Getting Paid for Unpaid Construction Work: Understanding When To Pursue a Mechanic’s Lien and Other Options You May Have

You’re a contractor who renovated a bathroom, given a home’s exterior a facelift, or perhaps you’ve constructed an addition that adds square footage to a residence. Or, you may have performed work on a commercial building like re-mortaring its brick exterior, framing its interior, or putting up drywall to divide up an open space. No matter the job, the expectation is that you’d get paid for the work you performed. What happens if you don’t, though?

If you find yourself in a dilemma where you’ve unsuccessfully tried to get a customer to pay for unpaid construction work, you have options. Below, we’ll help you understand when to pursue a mechanic’s lien and also discuss other options you may have to recover what you are owed.

Understanding What a Mechanic’s Lien Is

A mechanic’s lien serves as a vital safeguard, guaranteeing payment to contractors, subcontractors, and laborers who have contributed their expertise and effort to a construction project or property improvement. This legal tool effectively secures compensation for these individuals in the event of a sale of the property.

Once in place, the owner of that property would not be able to derive any proceeds from the sale of their property without first addressing any outstanding liens placed against it. Every debt against property has its own priority status, and a mechanic’s lien ranks pretty high on the list, meaning mechanic’s liens are one of the first security interests to be satisfied when placed on a property. 

Alternatives To Mechanic’s Liens

Mechanic’s liens need to be filed within tight deadlines. If placing a mechanic’s lien on a property doesn’t seem like the right fit for your situation, or you missed the filing deadline, some of these other options might be your solution towards getting paid:

Getting a Debt Collector or Collections Attorney Involved

A collection agent or lawyer who takes on delinquent debt cases will have expertise and access to the appropriate technology necessary to put forth their best effort to collect what you’re due. This option may be particularly ideal if your customer’s outstanding balance is low or your in-house team has so far been unsuccessful in collecting the money you’re owed.

Filing a Case in Small Claims Court

If your customer owes you less than $10,000, you might want to consider suing them in small claims court for their account balance.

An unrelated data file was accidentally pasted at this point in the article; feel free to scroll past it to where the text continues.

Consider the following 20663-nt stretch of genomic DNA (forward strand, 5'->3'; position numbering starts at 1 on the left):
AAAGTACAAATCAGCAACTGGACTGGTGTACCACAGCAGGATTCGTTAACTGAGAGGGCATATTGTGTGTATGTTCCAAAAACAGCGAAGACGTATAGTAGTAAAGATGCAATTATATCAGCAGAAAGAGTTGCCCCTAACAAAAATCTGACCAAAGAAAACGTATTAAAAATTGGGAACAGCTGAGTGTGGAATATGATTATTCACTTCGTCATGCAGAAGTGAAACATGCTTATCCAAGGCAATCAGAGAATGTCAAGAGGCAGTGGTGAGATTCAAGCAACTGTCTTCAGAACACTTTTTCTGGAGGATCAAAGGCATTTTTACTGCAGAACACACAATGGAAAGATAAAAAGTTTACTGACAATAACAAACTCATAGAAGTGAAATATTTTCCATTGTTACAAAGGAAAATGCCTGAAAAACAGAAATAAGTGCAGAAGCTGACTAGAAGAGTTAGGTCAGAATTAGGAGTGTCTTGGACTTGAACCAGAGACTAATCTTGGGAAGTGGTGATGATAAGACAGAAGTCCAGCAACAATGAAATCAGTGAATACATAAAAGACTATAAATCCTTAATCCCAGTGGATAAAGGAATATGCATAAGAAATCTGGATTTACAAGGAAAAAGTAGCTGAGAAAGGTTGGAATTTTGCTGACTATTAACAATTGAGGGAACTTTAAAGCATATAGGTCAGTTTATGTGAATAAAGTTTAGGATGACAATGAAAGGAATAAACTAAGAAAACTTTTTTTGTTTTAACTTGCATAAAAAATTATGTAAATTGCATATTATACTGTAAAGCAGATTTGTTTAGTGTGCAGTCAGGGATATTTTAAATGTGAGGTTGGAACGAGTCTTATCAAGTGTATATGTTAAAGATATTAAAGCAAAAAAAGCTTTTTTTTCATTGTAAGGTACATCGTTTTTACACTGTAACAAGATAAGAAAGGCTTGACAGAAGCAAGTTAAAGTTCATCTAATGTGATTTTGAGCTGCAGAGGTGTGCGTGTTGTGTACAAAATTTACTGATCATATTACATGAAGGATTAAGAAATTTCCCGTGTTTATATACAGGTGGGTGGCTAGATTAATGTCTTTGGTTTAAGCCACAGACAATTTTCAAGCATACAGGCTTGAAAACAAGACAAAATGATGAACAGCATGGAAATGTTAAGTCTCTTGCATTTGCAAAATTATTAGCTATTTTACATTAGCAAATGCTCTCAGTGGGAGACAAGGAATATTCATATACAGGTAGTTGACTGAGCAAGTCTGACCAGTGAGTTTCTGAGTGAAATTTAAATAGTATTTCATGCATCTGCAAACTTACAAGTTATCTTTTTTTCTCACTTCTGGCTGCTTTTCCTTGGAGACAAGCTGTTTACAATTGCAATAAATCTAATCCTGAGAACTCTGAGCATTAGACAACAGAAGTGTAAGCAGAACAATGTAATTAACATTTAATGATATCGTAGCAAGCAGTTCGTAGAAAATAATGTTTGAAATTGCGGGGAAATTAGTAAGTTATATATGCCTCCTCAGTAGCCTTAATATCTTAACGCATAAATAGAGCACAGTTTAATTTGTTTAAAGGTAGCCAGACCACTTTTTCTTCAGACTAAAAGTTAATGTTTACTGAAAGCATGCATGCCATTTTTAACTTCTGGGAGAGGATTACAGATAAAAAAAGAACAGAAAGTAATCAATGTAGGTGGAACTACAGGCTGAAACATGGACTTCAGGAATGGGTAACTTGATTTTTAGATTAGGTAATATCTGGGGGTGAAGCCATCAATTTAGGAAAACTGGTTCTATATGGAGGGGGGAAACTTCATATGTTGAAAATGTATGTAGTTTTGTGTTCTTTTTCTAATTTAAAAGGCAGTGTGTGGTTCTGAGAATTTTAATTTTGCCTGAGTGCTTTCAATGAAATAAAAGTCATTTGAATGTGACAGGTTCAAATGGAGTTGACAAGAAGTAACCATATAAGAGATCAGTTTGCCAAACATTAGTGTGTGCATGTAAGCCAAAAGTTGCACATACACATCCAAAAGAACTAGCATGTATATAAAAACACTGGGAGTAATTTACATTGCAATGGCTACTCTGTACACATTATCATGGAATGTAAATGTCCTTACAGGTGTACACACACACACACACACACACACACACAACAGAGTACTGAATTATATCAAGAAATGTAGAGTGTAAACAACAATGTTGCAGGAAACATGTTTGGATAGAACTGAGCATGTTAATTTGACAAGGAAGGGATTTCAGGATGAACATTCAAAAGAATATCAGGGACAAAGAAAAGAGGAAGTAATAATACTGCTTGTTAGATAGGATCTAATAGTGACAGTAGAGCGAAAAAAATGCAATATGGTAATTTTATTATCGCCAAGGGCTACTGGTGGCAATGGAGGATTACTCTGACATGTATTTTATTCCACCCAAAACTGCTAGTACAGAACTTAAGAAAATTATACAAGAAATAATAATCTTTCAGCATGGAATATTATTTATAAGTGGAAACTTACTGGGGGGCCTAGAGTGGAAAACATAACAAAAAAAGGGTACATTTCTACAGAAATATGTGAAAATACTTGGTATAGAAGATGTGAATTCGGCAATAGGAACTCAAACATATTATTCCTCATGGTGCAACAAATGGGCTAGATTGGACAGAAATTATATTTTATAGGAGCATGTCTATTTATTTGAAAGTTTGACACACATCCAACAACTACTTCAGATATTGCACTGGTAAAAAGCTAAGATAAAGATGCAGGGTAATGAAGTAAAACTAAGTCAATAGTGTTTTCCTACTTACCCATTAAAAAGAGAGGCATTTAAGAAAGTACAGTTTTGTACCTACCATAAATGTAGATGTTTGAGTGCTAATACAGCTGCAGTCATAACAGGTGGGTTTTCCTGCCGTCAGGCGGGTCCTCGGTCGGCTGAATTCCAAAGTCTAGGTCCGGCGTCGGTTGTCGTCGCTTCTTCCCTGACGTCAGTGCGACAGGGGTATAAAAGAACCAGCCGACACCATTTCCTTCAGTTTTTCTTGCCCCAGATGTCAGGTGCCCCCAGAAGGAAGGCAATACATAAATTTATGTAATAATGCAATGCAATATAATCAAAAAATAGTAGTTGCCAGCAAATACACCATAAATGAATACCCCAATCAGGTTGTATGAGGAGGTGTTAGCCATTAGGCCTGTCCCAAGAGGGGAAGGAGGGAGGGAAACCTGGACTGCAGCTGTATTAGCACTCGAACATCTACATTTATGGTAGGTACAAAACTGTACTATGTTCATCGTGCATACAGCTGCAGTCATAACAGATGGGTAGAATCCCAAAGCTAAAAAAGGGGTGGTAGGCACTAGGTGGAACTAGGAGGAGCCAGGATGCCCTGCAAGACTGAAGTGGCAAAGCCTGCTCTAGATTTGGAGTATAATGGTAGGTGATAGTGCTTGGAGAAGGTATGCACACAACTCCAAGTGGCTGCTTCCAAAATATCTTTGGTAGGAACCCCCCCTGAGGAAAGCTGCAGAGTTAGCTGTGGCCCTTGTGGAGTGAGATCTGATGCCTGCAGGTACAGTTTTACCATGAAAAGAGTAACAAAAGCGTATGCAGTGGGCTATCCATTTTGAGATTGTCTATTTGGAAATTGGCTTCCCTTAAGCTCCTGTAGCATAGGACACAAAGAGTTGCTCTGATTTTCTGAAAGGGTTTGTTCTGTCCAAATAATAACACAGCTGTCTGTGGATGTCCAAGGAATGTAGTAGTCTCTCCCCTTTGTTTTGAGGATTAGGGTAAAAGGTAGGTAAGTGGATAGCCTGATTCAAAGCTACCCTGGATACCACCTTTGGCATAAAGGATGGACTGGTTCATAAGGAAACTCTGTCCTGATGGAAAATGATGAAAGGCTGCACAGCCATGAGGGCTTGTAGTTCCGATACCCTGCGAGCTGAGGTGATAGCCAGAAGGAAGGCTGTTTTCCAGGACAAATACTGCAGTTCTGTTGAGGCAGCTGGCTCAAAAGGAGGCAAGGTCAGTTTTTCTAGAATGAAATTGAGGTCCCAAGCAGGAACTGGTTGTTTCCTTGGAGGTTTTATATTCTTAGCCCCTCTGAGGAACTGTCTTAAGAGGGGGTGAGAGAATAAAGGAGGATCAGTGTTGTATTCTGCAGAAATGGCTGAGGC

The biggest downside in cases like these is there’s generally not enough of an outstanding balance due to warrant getting a lawyer involved, which means that you’ll need to build and present the case in court on your own in hopes of recovering any compensation you’re due. The good news, though, is that cases like these tend to pass more quickly through the legal system since they’re not decided on by a jury, which means that you have a strong potential of getting what you are owed faster than filing a claim in district or superior court..

Filing a North Carolina Prompt Pay Act Lawsuit

This state law, codified as N.C.G.S. §22C, requires timely payments for both private and public construction projects. Any customer who fails to make timely payments for your services may be assessed 1% interest on any amount they owe you until you are fully paid for your work. 

Filing a Breach of Contract Lawsuit

This option may be most appropriate if there’s a significant balance you are owed and you have a written contract with your customer that outlines the scope of the job you were hired to perform, payment terms, and other details that you can prove they violated. The financial settlement that you may be entitled to recover in a case like this may not only be the outstanding balance you are due for the work you completed but also additional damages.

What To Know When Deciding Between Different Debt Recovery Options as a Contractor

Filing a mechanic’s lien might not be as straightforward as simply pulling together your invoices, proving you paid for materials, producing a contract for your work, or showing pictures of work you completed. There are specific noticing requirements and deadlines that you must adhere to as outlined in North Carolina General Statutes, § 44A:-7 et. seq., which is our state’s lien statute and perhaps other obligations you may have, depending on your unique situation.

Some of the other options listed above may be ideal for your situation if you are looking to get paid for unpaid construction work. However, deciding between the options available to you can prove challenging without the help of a lawyer who is experienced in handling construction law cases like this.

At Anderson Jones, PLLC, our attorneys are accustomed to working with building contractors like yourself on a wide range of contractual and debt collection issues, such as mechanic’s liens cases. Let’s discuss the debt your customer owes you and the best options for collecting it once and for all. Give our office a call or email us to schedule an initial consultation with a member of our legal team.